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Robert Young


Robert Young

Recipient Information


Hindman (Knott County), Kentucky



Year of Award


Grant or Fellowship

Folk & Traditional Arts Master Artist Fellowship

Grant Amount


Robert "Bob" Young is a traditional weaver from Hindman, Kentucky. Floor loom weaving was practiced in Young’s family for generations before he became interested in the artform as an 8th grader. Working on his mother’s old loom that his grandfather set up, Young’s grandmother provided his first weaving lessons. While Young learned many of the traditional patterns, he was also taught an original family pattern designed and passed on to him by his grandmother, which was a common practice for families. Young often used wool from his grandmother who raised sheep, spun the wool, and dyed the fiber with natural dyes.

As a young adult, Young was an apprentice to Una Pigman from the Hindman Settlement School. He studied with her in person as well as by corresponding with her by mail sending 3x5 cards with notes and questions while he was working in Barbourville, Kentucky. Eventually, Young was one of three professional weavers in the former robust weaving program at the Hindman Settlement School.

Weaving (once considered a utilitarian craft that produced coverlets/bedspreads, table runners, and rugs) is a complicated and time-consuming process. In addition to the floor loom, the other tools include a warping reel, thread, yarn, weaving shuttles, and fiber of various kinds to create the woven material. Setting a loom is an intricate process winding the warp and rolling it onto the back beam. Patterns are threaded, with each thread one at a time, through the heddles and the harnesses with a specific pattern, connected to the treadles, and set on the warp to begin the weaving process. The process requires passing threads across the warp with a shuttle and beating it in place, making fine adjustments in the pressure and pull of the fibers to produce tightly woven material.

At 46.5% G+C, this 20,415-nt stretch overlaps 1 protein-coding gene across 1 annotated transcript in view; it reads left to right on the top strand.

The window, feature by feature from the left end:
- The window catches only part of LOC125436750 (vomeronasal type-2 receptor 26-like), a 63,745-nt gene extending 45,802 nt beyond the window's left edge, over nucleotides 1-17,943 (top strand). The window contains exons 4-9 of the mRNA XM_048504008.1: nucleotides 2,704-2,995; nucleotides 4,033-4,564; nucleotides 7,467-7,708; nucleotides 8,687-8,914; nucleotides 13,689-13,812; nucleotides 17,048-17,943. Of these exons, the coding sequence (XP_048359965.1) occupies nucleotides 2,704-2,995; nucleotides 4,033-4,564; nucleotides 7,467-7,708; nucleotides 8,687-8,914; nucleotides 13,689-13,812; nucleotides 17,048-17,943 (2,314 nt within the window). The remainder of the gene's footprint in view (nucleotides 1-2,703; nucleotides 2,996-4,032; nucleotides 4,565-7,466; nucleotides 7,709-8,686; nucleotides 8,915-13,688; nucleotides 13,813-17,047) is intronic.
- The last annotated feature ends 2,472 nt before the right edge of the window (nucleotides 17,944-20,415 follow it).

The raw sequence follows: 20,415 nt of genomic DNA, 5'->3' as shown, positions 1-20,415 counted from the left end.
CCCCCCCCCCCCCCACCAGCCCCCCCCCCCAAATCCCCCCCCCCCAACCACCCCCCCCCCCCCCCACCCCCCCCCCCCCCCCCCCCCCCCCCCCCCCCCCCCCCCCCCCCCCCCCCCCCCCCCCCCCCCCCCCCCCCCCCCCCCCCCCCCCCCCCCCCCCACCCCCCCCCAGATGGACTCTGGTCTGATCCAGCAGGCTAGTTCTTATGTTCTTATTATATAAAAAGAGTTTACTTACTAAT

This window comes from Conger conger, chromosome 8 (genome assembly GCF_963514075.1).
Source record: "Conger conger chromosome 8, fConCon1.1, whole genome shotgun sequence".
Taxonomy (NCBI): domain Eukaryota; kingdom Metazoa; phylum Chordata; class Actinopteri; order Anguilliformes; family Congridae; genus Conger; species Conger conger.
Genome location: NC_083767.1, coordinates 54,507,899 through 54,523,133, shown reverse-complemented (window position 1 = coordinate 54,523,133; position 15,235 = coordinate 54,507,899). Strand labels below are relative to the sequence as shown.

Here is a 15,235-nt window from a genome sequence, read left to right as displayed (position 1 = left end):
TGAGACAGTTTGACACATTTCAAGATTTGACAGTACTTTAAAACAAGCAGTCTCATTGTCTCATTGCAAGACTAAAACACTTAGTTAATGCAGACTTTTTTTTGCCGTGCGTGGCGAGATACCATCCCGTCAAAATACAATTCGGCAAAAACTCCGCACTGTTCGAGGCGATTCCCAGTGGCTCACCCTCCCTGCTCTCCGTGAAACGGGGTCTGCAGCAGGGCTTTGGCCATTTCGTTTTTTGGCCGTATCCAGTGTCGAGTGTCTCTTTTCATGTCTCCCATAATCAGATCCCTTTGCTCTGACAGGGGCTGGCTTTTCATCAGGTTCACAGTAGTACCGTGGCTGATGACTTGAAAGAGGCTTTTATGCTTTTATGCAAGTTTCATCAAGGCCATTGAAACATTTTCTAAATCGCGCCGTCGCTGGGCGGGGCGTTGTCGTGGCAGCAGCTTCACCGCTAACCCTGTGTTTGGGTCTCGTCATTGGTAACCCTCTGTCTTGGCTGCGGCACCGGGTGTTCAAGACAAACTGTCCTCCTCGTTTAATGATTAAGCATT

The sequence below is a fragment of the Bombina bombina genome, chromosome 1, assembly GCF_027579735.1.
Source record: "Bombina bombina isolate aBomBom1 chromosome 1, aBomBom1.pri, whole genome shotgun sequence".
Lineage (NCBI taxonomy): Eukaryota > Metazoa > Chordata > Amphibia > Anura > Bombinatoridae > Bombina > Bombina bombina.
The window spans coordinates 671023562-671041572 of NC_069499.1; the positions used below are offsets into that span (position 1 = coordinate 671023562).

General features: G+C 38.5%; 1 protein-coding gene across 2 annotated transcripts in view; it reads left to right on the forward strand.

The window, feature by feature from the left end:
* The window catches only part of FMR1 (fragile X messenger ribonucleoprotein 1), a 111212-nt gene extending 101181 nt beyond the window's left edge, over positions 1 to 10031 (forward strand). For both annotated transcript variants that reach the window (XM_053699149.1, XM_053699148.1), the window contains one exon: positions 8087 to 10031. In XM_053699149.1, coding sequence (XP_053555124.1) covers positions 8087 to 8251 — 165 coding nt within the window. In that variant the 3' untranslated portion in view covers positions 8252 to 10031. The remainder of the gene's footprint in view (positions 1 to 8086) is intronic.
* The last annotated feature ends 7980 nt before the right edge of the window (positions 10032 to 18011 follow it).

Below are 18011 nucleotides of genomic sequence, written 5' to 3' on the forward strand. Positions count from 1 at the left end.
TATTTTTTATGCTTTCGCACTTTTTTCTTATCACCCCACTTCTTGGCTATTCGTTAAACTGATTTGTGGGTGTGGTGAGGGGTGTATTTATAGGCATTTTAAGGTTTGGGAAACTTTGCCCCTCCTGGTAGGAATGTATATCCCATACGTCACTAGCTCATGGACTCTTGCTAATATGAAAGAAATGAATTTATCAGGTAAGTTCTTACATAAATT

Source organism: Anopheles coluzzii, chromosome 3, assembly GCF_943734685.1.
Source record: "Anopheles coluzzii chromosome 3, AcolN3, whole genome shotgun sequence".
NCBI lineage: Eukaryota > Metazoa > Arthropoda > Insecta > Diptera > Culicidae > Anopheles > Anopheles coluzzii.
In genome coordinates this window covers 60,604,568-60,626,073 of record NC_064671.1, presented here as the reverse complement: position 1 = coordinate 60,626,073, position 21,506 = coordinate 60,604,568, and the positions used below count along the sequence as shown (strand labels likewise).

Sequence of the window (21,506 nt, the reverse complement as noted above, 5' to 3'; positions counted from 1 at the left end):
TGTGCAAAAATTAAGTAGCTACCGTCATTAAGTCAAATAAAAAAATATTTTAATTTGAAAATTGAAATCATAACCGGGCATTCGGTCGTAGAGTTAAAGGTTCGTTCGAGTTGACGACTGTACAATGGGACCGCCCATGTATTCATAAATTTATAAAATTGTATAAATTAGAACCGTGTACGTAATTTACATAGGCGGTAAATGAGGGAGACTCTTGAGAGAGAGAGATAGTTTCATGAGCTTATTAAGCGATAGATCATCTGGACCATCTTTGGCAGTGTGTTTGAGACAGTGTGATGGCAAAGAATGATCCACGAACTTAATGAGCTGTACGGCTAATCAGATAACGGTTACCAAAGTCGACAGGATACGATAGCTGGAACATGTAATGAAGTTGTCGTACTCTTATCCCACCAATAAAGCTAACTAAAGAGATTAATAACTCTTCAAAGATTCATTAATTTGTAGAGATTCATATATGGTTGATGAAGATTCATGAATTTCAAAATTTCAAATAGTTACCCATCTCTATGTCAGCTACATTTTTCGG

Young is teaching weaving to Anthony Carter, who has found weaving to be an important part of his substance abuse recovery. The Appalachian Artisan Center in Hindman has developed the successful Culture of Recovery program that provides classes to clients from the Hickory Hill Recovery Center and the Knott County Drug Court. Despite the COVID-19 pandemic and its restrictions, Young serves as Carter’s weaving mentor and they continue working together in-person. “Anthony has become my beacon of hope in passing on my weaving skills.”

“I have a strong sense of responsibility and obligation to record and pass along the deep connected history of our people, craft, and institution of Hindman, Kentucky,” explained Young. “Family lineage and genealogy is intertwined with what makes Hindman today and unfortunately the heritage has not been preserved and transferred to the younger generations, as well as I would wish. In my youth, it was far from popular to want to know ‘where you came from.’ I was often ridiculed for my interests, such as music and weaving. While this was difficult, it became a fuel for me to be determined to practice and teach what I knew, as I felt this was my mission in life.”

The Appalachian Artisan Center has provided Young and Carter with studio space to establish a learning and teaching studio for fiber arts, which will include weaving and fiber dying using natural resources. Funds from the fellowship will be used to buy supplies including another floor loom, warping reel, yarn, and thread. Young’s lifelong learning opportunity will also enable Carter to travel on Young’s behalf to learn more about developing the fiber arts studio by visiting the Mennonite Central Committee in Kidron, Ohio, to observe and learn about their weaving and quilting traditions. “It is a delight to have someone so young who is seriously interested as Anthony is in the process of weaving and wanting to make this his life vocation. That alone has been a blessing to me.”